Another function ‘baked in’ the folder is the frame rate. When theatrical digital exhibition was introduced the standard rate was 24 fps with no provision for slower rates. But early film was most commonly projected at slower than 24 fps: this can be as low as 16 fps. For 35mm projection the technical staff can set the frame rate. I have been to screenings where the projectionist trailed the print before settling on a rate that looked correct, say 20 fps. There are a couple of ways of ‘adjusting’ digital versions to take account of this. The most common is ‘step-printing’, adding extra frames to allow the faster rate. I have seen projections of Hitchcock’s silent films at rates varying between 18 and 22 fps, which means adding up to six frames for every projection second of the print. FIAF has now introduced specifications for slower rates, between 16 and 24 fps. And it seems that the manufactures have agreed to provide either hardware or software in order to implement these. The problem is, how long will such a transition take. Even at Festivals in 2013 we are still getting DCP versions running at 24 fps.

Then at present nearly all these transfers to digital are being done for 2K packages. There is a lot of argument about what quality approximates to good 35mm projection. However, my experience and readings convince me that it needs to be at least 4K. It is not just pixels versus film grain: there is colour range and resolution and the dynamic contrast. Moreover, whilst this does not apply to the bfi distribution, exhibitors can [and frequently do] use DVD or Blu-Ray for digital screenings. The increasing tendency to less and less information about the formats being used aggravates this.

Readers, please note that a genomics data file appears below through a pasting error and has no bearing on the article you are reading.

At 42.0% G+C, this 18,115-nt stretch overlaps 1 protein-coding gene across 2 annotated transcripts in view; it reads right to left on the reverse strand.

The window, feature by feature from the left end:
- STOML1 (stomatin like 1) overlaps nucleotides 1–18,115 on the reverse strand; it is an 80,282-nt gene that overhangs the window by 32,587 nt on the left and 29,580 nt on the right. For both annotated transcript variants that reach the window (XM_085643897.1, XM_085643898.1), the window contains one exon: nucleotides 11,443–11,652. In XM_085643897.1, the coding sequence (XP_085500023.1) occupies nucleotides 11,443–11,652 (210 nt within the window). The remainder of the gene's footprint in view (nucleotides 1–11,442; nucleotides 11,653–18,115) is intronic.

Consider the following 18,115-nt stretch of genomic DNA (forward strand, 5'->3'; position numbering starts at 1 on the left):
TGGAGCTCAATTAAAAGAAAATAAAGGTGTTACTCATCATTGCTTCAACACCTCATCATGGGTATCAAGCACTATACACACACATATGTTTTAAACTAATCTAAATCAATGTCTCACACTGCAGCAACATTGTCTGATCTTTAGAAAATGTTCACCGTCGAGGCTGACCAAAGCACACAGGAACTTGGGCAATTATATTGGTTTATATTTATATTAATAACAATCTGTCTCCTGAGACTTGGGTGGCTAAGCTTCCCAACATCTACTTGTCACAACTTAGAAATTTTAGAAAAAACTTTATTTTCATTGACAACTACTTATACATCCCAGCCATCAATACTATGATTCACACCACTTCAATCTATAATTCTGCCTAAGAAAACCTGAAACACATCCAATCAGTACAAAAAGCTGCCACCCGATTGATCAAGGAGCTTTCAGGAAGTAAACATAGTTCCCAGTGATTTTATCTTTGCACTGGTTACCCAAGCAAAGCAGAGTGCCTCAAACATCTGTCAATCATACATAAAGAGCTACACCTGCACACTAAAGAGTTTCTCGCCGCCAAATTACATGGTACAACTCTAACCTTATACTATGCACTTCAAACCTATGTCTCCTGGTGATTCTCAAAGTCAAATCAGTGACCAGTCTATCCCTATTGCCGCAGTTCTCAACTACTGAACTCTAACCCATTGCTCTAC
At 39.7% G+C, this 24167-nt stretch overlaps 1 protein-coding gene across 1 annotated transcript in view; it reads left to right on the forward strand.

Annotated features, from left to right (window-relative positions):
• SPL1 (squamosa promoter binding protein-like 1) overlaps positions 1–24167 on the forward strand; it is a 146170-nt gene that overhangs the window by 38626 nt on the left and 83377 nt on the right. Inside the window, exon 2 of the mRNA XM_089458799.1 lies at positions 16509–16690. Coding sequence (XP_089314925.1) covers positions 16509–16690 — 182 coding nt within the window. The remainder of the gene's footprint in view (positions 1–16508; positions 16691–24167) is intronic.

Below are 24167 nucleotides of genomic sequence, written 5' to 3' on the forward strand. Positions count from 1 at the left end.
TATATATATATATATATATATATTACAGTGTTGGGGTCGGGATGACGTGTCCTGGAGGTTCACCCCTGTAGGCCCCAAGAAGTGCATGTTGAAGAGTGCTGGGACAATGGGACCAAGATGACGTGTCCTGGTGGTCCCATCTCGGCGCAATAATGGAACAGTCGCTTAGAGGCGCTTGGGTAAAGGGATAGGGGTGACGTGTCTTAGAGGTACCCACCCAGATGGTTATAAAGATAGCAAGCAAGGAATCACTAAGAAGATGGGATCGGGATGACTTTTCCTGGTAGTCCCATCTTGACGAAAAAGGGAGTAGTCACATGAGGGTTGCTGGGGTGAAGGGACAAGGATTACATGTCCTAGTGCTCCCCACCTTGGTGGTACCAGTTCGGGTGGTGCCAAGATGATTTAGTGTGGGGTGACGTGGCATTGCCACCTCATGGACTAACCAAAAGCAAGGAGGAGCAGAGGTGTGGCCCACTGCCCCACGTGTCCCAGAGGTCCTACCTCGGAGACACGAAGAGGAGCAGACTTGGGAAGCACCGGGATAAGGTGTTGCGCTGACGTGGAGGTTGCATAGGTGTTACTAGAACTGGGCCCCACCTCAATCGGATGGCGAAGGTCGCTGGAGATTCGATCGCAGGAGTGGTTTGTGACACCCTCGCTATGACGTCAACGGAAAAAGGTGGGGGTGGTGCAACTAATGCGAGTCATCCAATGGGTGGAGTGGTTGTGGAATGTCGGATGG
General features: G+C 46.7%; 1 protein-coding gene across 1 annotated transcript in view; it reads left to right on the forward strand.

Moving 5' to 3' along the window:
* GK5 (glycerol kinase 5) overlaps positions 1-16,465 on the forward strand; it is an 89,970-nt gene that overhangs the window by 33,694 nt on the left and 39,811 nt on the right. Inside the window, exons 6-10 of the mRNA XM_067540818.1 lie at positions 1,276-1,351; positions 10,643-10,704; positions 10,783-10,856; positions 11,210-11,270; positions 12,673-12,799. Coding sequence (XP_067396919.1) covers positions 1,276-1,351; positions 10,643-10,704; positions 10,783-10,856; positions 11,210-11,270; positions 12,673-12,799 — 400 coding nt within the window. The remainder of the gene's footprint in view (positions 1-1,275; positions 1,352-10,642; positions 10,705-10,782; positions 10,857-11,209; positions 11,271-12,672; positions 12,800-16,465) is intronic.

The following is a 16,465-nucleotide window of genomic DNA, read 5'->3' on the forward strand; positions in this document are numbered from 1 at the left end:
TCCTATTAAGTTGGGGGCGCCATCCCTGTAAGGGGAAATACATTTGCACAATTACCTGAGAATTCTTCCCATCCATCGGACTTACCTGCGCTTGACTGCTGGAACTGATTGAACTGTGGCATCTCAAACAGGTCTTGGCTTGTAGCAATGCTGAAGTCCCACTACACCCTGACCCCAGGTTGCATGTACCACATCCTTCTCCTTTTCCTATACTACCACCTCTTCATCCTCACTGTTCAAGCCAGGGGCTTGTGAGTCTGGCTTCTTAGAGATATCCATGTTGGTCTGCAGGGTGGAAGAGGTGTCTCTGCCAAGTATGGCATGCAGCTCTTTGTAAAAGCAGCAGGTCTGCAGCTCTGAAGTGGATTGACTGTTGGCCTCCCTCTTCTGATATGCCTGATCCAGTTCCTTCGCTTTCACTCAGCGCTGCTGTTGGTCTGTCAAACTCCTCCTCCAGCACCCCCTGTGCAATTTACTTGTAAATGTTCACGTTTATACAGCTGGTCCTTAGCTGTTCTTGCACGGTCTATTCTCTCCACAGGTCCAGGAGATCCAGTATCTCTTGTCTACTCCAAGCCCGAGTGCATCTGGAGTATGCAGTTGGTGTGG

It is mainly people who patronise UK screens who have funded the BFI and its National Archive. I can understand the kudos for the bfi in screening mint 35mm prints of acknowledged quality films at Festivals. But I do think UK audiences deserve better. I am sure some one will say [or at least think] that the majority does not notice the difference. I am not convinced this is true, but surely to the extent that some people do not discriminate then they are entitled to the opportunity to develop such discrimination. In other areas of the arts there are powerful tendencies for the experience of the actual art object, as originally intended. This is true at the current Promenade Concerts and at galleries like the Tate Modern. It also true in Leeds at the Town Hall concerts and at the Henry Moore Institute, though [unfortunately] the local Assembly Rooms offer live music and DVDs on occasions. I would like the former to be the same for Alfred Hitchcock.

2 Responses to “Hitchcock’s Nine Silent Films”

  1. Grant Janssen said

    checkout archive frame rates – these permit DCPs to run at 16, 200/11(≈18), 20 and 240/11(≈22) FPS.

  2. keith1942 said

    Thanks. I assume the reference is to the FIAF recommended frame rates for digital. These have been around for a couple of years but there is little sign of them coming into general use in the UK. I have checked out quite a few of the BFI digital releases and they all seem to run at 24fps. This means in most cases that they have been step-printed via a computer. And critics do not pay much attention. They frequently use euphemisms, like ‘as the original’ And the fact that the running times are usually the same confuses the issue.
    What is even more problematic is that there is an increasing tendency to use DVD or Blu-Ray in theatrical exhibition. This means you get step-printed versions with lower image quality.